Discover more from World War II Today
An insider's account of Hitler and his war
This week's excerpt comes from 'At Hitler's Side: the Memoirs of Hitler's Luftwaffe Adjutant'
Nicolaus von Below loyally served Hitler throughout the war. His recollections of events in At Hitler's Side: the Memoirs of Hitler's Luftwaffe Adjutant provide a unique insight into Hitler’s outlook as the war unfolded and the changing atmosphere amongst his inner circle.
The following excerpt gives an overview of how Hitler viewed the war at the beginning of October 1943:
Landings in Italy
In September 1943 the Allies landed in southern Italy. They moved up northwards relatively quickly as far as Naples and Foggia. The latter seemed very important to them: there were airfields there and favourable terrain to lay down more. This they accomplished in a few weeks.
In October the Americans flew their first major air raid from Foggia against the Messerschmitt factories at Wiener Neustadt which turned out the Me 109. Hitler sent me there at once in order to obtain clarification of the conflicting reports submitted by the flak units and Homeland Air Defence organisation about the strength and success of the attack. I had already experienced the impenetrability of the secret world of air defences. The responsible commanders here had not seen very much of what went on since there was no protected observation point where an air raid could be watched from beginning to end.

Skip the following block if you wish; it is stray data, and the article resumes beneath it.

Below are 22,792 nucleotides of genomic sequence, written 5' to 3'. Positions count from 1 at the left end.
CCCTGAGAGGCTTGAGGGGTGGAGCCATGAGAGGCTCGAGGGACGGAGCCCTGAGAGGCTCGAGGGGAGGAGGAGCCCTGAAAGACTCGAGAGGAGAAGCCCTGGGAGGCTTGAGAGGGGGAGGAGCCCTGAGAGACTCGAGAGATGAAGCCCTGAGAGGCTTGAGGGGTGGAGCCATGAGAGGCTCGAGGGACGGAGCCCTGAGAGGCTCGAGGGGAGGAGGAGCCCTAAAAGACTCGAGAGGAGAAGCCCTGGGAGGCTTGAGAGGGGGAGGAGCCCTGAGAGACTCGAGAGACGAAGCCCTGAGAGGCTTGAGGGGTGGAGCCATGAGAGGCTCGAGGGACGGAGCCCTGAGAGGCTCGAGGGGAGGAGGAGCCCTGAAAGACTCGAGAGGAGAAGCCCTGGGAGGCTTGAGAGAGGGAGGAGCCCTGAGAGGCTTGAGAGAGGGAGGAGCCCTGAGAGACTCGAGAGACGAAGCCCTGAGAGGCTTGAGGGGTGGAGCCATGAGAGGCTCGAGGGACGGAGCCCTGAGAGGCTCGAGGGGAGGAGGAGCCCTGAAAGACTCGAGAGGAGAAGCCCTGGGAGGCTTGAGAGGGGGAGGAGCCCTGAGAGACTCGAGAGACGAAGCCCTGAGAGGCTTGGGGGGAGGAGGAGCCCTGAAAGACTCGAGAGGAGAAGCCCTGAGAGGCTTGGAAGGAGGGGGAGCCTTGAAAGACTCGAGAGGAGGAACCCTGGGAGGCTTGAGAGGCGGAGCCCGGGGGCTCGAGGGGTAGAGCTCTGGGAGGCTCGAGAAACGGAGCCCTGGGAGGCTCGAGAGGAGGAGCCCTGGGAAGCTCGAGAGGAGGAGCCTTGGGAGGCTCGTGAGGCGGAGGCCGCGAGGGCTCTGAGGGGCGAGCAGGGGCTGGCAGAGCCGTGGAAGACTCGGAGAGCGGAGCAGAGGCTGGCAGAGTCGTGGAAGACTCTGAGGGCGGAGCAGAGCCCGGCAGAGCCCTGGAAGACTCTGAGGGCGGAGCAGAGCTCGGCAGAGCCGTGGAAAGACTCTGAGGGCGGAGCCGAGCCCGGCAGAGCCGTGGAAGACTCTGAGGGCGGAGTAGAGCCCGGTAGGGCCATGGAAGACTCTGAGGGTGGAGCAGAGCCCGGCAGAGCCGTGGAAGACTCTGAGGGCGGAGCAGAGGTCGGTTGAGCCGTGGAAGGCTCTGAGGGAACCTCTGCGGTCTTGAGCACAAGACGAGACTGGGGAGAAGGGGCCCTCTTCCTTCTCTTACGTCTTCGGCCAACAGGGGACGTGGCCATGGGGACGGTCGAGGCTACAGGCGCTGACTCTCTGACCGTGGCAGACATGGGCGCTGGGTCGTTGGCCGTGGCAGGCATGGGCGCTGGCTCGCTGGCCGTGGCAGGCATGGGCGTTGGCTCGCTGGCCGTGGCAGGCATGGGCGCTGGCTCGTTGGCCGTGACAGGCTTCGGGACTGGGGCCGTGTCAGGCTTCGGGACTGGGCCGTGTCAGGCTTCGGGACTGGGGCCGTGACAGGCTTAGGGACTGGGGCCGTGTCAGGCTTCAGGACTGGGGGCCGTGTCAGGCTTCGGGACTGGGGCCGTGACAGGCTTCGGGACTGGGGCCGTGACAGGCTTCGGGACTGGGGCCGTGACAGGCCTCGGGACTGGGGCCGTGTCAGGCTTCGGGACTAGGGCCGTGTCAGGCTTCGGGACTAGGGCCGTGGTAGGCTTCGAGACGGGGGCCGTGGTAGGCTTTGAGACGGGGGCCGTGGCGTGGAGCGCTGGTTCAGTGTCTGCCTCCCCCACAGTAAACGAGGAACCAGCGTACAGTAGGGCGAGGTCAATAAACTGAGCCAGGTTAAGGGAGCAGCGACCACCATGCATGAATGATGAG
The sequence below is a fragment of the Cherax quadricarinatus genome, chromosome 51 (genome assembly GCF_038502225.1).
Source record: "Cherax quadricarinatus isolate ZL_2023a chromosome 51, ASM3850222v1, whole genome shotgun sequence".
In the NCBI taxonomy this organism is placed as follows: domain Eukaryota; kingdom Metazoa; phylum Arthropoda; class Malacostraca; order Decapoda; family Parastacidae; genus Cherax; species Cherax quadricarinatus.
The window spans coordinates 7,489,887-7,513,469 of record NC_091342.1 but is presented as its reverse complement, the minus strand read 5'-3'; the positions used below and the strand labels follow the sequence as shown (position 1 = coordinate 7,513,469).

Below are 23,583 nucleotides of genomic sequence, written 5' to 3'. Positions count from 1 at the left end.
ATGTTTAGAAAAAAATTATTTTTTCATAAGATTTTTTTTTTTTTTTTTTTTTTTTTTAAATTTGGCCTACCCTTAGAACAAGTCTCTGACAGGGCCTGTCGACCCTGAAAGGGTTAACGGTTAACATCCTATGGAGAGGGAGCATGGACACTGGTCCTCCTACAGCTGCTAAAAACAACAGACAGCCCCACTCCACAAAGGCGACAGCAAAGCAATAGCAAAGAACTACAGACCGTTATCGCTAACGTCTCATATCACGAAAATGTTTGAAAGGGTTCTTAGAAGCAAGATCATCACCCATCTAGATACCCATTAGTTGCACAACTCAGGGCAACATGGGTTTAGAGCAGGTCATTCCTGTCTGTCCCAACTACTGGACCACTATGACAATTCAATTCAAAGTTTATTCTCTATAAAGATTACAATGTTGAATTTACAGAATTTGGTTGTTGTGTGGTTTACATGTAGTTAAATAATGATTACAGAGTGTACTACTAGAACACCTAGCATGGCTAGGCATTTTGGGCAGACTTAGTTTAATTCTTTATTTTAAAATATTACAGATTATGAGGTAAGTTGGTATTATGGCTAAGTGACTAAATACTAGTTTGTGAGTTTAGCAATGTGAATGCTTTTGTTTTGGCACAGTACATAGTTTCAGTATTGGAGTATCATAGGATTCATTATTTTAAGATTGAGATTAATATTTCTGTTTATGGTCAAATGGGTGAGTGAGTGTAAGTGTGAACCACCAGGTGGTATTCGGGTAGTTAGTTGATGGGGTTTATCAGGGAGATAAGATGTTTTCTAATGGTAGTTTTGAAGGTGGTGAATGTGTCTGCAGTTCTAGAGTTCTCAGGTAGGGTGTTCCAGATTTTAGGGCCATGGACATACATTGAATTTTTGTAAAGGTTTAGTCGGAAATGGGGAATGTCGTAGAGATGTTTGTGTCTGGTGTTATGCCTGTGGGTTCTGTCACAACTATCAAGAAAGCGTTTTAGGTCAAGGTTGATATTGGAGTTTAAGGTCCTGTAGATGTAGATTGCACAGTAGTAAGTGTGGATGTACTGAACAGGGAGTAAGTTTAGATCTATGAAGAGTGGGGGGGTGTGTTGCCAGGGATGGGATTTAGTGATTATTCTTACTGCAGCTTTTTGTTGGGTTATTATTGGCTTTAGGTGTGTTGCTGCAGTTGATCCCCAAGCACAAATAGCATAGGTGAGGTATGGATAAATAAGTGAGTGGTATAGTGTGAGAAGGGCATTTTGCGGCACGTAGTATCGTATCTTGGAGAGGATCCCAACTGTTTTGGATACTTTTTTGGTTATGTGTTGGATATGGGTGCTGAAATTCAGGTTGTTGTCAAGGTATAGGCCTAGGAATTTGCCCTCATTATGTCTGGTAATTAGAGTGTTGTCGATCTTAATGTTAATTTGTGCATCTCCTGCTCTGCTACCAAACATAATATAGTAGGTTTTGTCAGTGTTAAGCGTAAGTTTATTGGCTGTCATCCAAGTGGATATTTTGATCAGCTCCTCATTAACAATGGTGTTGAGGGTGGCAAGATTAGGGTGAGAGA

By the beginning of October, almost 300,000 Italian soldiers had been transported to Germany as prisoners of war and put to work. The Allied land forces took their time coming up from southern Italy and Kesselring, C-in-C South-West Army Group, was not only able to marshal his few forces for a spirited defence but became so firmly established that he allayed Hitler's fears about the Italian Front. Eventually, the theatre was left in his hands and Hitler hardly ever interfered there.
Further Intensification of the Air War
The Reich was becoming more and more the hapless target for British air raids. On 7 September Hitler asked Professor Messerschmitt how things stood with the Me 262, and, to everybody's surprise, if it could also be used as a bomber. Messerschmitt said that it could, and added that Milch was always making difficulties and not putting a sufficient workforce at his disposal.
This struggle between Messerschmitt and Milch had been smouldering for years. Explaining the problem to Hitler, I told him that Messerschmitt had already exceeded his entitlement having regard to the stage his developments were justifying. He had a knack of presenting individual achievements in such a way that it seemed he was ready to mass-produce. I requested Hitler to discuss the question again with Milch.
Hitler's main preoccupation at this time was anti-aircraft defence. He racked his brain day and night for new ways to reduce the effects of the bombing. Earlier he had left this job to Göring, but even the latter was now dissatisfied with results. Therefore Hitler consulted only the Chief of the Luftwaffe General Staff on Luftwaffe questions and ignored Göring, who began to appear more infrequently at daily situation conferences. The air raids increased.
On 2 October the fighter factory at Eden was seriously damaged, on the 4th the industrial area of Frankfurt and on the 10th Münster and Anklam in Pomerania. On 14 October the Americans carried out a heavy raid on Schweinfurt which virtually paralysed ball-bearing production. On this occasion the bombers suffered heavy losses. After this latter German success, which was due primarily to Hitler's persistent criticisms, the daylight attacks stopped. The British night attacks against cities continued, however, and Hanover, Leipzig and Kassel also received attention.